I'm looking for a pattern for toggling between different periods of time. Currently I've prototyped an example which is a single button that, when tapped, will cycle through 3 time periods: by month, by quarter and by week. Cycling through the time periods adjusts a goal number that is set by the user (ie 100/month, 300/quarter, 25/week). I'm having trouble finding other examples of a pattern similar to what I've mocked up.

We've done a little but of user testing with this example, and they seem to be confused at first but immediately understand the functionality after tapping it. Is there something that I can do to add more affordance to this interaction, whether it's a different button/toggle style, an added icon, etc? Or is there a completely different, better pattern altogether? Screenshots or links to established patterns are greatly appreciated!

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    Can you provide a wireframe or screenshot of the interface you are describing? Commented Feb 25, 2013 at 20:30

5 Answers 5


I'm not sure if I understand the context of use correctly, but what you're describing sounds to me like how Google Calendar does reminders. enter image description here

I think Google gets it exactly right here. Note that the units drop down (minutes, hours, days, etc) appears at the end of an action so that the entire form, when filled out describes in English what the user wants to have happen. I can't tell from your description how this would map to your problem exactly, but the key to Google's successful example is the convenient natural language interpretation of the form. The user isn't thinking "what units do I want?" but rather completing a logical sentence.

Note that in this example Google uses a drop down, not a button as you describe. Buttons connote confirmation of an action. They are affirming a decision (e.g., OK, Cancel...). If your user clicks a button labeled "minutes", they will usually do so because they are confirming that minutes is in fact the unit they want. This is exact opposite of what your button means (i.e., I don't want minutes, give me some other unit), which will be very confusing to your users. Don't use a button to "cycle" through the units. Drop downs are much better here because the user is able to ultimately select (that is to confirm) the choice that he or she wants.


I've been working on a similar problem. Google Calendar has an excellent set of tools for shuttling back and forth in time, but I also like this tool from Fitbit (the activity tracking device) ......

Fitbit, day mode

Fitbit, week mode

Note how amounts change with the time period.

Always in favor of putting the options in plain sight. Why not have buttons for quarter, month and week instead of one button? The single-button, multi-press method reminds me of setting my old Casio watch -- not an ideal user experience.


I agree with Benjamin that the drop down is a good solution here. An alternative, if you want to show the options without user interaction, or if you can show the options with an icon, is to use a series of linked buttons. For example in the classic text-editor toolbar alignment buttons:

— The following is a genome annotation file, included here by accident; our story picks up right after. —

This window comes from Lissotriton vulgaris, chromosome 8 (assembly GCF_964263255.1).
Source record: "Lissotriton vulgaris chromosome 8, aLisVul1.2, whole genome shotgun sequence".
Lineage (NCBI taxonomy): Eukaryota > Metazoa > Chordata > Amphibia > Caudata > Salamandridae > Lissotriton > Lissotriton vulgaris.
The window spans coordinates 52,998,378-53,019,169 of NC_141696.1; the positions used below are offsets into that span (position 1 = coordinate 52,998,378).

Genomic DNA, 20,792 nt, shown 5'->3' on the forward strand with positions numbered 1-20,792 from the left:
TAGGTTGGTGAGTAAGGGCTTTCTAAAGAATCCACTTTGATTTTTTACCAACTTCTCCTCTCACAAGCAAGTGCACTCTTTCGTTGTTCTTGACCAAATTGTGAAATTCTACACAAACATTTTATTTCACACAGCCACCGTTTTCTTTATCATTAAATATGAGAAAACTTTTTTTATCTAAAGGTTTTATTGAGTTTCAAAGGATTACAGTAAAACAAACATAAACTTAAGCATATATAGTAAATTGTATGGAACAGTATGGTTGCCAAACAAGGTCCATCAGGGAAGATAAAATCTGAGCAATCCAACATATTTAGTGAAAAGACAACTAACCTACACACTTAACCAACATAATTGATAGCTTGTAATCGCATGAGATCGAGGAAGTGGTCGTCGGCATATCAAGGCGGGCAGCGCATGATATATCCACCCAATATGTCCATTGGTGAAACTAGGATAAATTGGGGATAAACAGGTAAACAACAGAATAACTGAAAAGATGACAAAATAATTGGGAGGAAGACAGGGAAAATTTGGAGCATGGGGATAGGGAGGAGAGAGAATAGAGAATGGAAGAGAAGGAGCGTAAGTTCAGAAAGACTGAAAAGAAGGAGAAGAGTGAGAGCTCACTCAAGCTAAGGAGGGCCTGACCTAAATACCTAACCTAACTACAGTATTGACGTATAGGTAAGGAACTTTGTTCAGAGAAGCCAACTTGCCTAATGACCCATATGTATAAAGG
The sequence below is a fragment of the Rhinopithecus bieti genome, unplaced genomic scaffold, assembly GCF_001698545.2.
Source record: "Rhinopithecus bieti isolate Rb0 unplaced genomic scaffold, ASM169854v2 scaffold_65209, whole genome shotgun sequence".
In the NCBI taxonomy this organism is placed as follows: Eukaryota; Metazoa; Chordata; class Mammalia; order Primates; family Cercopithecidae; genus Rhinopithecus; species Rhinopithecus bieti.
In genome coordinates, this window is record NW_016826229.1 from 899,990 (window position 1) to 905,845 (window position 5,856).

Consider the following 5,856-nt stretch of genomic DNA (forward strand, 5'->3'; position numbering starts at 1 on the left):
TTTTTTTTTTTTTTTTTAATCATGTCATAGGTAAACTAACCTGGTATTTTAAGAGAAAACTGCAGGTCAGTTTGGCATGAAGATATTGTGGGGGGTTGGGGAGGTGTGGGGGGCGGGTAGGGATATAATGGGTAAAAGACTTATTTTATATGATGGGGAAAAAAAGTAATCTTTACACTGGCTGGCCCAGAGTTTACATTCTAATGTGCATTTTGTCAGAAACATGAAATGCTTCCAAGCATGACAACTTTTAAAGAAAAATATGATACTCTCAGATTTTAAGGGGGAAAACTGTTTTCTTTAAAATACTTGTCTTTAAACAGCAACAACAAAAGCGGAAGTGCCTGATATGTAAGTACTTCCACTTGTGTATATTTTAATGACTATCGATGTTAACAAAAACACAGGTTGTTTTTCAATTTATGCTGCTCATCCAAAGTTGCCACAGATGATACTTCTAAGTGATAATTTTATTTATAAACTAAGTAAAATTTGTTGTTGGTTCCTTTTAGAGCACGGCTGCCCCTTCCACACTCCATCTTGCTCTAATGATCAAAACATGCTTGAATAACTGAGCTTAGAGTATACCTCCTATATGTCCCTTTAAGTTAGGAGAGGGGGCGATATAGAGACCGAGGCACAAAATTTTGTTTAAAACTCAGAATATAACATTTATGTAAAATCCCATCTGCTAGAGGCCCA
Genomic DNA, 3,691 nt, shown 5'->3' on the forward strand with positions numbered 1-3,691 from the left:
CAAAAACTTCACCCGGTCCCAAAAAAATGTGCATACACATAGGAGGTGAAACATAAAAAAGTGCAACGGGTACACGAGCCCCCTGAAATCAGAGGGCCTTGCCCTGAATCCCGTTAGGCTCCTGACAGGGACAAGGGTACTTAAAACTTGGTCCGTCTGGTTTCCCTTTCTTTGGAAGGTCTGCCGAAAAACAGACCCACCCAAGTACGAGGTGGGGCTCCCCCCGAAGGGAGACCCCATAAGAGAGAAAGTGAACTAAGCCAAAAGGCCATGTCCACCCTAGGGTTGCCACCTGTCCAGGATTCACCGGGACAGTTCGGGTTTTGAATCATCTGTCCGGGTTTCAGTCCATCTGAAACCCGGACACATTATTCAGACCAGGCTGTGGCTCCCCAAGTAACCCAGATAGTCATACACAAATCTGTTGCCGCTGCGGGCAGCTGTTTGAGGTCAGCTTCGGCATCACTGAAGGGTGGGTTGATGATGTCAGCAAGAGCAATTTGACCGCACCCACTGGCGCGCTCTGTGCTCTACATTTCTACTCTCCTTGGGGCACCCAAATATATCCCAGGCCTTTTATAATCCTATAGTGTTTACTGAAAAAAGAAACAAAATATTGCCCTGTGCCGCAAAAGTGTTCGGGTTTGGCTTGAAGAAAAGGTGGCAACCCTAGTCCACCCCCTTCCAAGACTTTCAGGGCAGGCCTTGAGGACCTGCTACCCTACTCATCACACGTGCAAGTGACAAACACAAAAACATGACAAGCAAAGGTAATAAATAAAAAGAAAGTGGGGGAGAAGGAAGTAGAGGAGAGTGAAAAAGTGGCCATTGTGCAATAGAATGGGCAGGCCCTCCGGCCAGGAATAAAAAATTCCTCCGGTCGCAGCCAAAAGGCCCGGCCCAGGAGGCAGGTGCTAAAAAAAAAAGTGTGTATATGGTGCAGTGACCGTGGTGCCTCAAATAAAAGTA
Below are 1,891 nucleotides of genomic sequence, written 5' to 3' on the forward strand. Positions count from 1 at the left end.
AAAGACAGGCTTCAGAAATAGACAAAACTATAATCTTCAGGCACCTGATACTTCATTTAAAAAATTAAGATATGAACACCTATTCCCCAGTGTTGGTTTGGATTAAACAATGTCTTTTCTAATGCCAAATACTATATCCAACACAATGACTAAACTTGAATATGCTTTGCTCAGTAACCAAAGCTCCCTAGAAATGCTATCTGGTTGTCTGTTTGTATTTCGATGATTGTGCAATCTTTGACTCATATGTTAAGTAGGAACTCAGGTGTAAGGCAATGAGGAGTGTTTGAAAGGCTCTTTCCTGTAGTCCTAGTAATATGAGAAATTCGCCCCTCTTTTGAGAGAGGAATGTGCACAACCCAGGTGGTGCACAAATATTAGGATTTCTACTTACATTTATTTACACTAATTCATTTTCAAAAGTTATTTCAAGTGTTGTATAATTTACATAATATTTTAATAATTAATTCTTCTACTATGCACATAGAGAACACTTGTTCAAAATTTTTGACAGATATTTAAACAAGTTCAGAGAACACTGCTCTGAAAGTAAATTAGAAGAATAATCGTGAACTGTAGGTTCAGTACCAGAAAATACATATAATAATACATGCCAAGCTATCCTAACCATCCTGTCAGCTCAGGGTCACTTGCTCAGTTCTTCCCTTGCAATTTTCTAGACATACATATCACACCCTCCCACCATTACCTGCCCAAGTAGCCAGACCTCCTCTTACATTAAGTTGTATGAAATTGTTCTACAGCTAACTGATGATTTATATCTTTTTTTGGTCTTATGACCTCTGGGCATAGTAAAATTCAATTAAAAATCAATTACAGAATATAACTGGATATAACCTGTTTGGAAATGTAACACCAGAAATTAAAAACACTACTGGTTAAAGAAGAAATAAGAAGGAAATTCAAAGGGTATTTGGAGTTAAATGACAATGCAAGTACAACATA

Toolbar text-alignment buttons in LibreOffice

You can only click one of these four, and the current selection will be deselected if another is clicked. This isn't communicated through the UI, but if the options are clearly mutually exclusive, the user will understand.

The buttons are probably more efficient (scan-and-click vs click-scan-click for the dropdown), but if you use labels instead of icons, you lose some of the punch, and end up using a lot of space.

A final consideration is how often users will change the default setting. If this is rare, then to hell with efficiency. If it's common, then maybe the screen real estate is worth it.


This is how Outlook does something similar.

I'm not sure what this part of the question

"... adjusts a goal number that is set by the user (ie 100/month, 300/quarter, 25/week). "

means or how it would affect the appropriateness of this UI for the situation.

enter image description here

The calendar images work like radio buttons. Each image shows the time period that will appear in the Outlook calendar.


Toggle buttons are generally most suited to representing objects with two states, so it was no surprise that the users were initially confused, since there is no way to work out how many different states or modes are hidden away. But the fact that users pick up the concept immediately means that at least it is easy to understand, probably because the rest of the user interface works well together. If there are constraints like screen space or other issues then maybe you don't need to change it.

But if you want to, there are some alternatives to consider here: firstly you can show all the states (if there are only a small limited number) and select them using radio, toggle or next/prev buttons; secondly, you can create a dropdown list as suggested. What would be important to take into account are the number of options that are currently available, and whether there will be more items to be introduced in the future (e.g by day or by fortnight).

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